RALEIGH—Like its public rival, the University of North Carolina at Chapel Hill, Duke University required its incoming students to read a book last summer. Duke’s summer reading selection was Jonathan Kozol’s Savage Inequalities: Children in America’s Schools.
Duke’s selection committee chose Savage Inequalities by a wide margin over The House of Sand and Fog, a novel by Andre Debus.
According to Duke’s Dean of Students office, “Savage Inequalities offers a look at public school education in the U.S. and provides some very real opportunities for discussion.” Assistant Dean of Students Ryan Lombardi called the book “an eye-opener” in the Duke Chronicle.
Savage Inequalities “does resonate with pretty much everyone who has come through a public-school education,” Lombardi told the Chronicle, “but also anyone who has had a private-school education, because he compares and contrasts that.”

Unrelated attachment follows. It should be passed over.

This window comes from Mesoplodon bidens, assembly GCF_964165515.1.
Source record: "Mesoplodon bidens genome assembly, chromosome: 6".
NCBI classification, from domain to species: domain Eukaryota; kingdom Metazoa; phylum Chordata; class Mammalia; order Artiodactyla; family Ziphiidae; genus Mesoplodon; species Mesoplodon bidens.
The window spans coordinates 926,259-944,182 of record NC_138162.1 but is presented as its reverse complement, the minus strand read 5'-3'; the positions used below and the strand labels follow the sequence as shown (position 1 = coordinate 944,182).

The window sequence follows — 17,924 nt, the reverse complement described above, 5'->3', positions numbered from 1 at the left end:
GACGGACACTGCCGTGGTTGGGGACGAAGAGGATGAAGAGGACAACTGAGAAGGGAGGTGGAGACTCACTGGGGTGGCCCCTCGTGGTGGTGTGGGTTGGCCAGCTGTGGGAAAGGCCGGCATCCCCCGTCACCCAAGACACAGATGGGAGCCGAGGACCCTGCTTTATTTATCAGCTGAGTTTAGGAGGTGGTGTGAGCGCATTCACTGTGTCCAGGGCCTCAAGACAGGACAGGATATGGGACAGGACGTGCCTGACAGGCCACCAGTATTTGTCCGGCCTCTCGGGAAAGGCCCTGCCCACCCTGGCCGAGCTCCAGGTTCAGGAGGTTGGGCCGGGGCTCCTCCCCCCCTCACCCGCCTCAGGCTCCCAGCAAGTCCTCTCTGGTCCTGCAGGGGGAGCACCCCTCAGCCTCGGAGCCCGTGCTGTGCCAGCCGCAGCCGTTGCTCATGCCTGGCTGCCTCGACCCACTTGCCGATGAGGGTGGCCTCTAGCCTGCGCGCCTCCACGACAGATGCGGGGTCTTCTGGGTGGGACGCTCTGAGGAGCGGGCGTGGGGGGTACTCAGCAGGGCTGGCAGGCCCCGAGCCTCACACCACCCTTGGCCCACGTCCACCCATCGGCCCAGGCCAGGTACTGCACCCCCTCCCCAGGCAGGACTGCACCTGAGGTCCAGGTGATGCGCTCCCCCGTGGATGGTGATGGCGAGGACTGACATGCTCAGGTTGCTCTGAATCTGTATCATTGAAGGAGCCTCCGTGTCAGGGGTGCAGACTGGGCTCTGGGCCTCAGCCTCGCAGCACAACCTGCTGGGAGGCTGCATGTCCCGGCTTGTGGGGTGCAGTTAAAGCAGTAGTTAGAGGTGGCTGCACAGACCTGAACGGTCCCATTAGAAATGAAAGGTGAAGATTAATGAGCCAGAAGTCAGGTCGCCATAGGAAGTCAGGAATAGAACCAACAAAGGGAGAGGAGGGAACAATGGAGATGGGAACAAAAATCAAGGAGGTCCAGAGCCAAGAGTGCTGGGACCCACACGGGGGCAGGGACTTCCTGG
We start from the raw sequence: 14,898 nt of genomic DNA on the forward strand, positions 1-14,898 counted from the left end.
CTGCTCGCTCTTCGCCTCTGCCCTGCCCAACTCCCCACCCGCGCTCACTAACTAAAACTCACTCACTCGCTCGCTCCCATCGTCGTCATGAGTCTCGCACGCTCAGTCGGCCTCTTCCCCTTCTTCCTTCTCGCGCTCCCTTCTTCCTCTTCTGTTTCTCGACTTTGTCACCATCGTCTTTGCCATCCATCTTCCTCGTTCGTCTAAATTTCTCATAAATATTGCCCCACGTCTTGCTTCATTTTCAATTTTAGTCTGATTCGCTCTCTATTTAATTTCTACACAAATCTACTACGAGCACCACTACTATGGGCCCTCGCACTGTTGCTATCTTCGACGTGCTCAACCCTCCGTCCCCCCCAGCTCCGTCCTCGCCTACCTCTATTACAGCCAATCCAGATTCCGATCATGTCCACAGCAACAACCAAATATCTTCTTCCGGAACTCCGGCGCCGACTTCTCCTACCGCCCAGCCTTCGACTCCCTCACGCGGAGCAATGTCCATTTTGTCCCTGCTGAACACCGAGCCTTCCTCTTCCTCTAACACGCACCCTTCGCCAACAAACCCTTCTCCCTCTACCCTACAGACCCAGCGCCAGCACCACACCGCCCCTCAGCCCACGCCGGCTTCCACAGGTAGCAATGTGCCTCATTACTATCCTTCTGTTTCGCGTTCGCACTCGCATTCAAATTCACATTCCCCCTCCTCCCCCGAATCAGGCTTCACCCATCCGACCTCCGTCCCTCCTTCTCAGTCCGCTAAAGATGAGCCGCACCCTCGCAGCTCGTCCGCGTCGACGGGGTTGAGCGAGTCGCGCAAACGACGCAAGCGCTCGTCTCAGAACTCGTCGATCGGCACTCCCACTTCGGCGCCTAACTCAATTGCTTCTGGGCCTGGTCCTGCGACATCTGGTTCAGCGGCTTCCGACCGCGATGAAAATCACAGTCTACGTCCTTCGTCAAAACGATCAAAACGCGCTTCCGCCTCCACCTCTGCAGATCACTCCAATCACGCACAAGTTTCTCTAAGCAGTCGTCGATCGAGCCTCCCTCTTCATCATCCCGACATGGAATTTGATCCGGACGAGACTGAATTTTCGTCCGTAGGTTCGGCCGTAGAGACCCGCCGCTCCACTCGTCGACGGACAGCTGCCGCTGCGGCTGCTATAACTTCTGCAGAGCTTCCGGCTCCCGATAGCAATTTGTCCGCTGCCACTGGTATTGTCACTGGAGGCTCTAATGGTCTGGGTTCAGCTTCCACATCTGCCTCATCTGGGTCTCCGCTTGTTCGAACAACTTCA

In May, National Review online ran a highly critical review of Kozol’s book. Reviewer Jay P. Greene of the Manhattan Institute charged Kozol in Savage Inequalities with “perpetuating the myth of school poverty [by] simply ignor[ing] the facts and repeat[ing] the myth.”
Kozol “pulls our heart strings describing New York City public schools” but “doesn’t mention that New York City public schools spend more per pupil than 95 of the 100 largest school districts in the country” (citing National Center for Education Statistics data), Greene wrote. “He can only point out that some other schools spend even more. … And he never considers that the shortcomings of New York City public schools are caused by wasteful spending rather than the shortage of funds.
UNC-CH had also considered Savage Inequalities for its summer reading program. Kozol’s book was among the many included on the list of books, published by the Herald-Sun July 11, that were considered for the UNC-CH Summer Reading Program.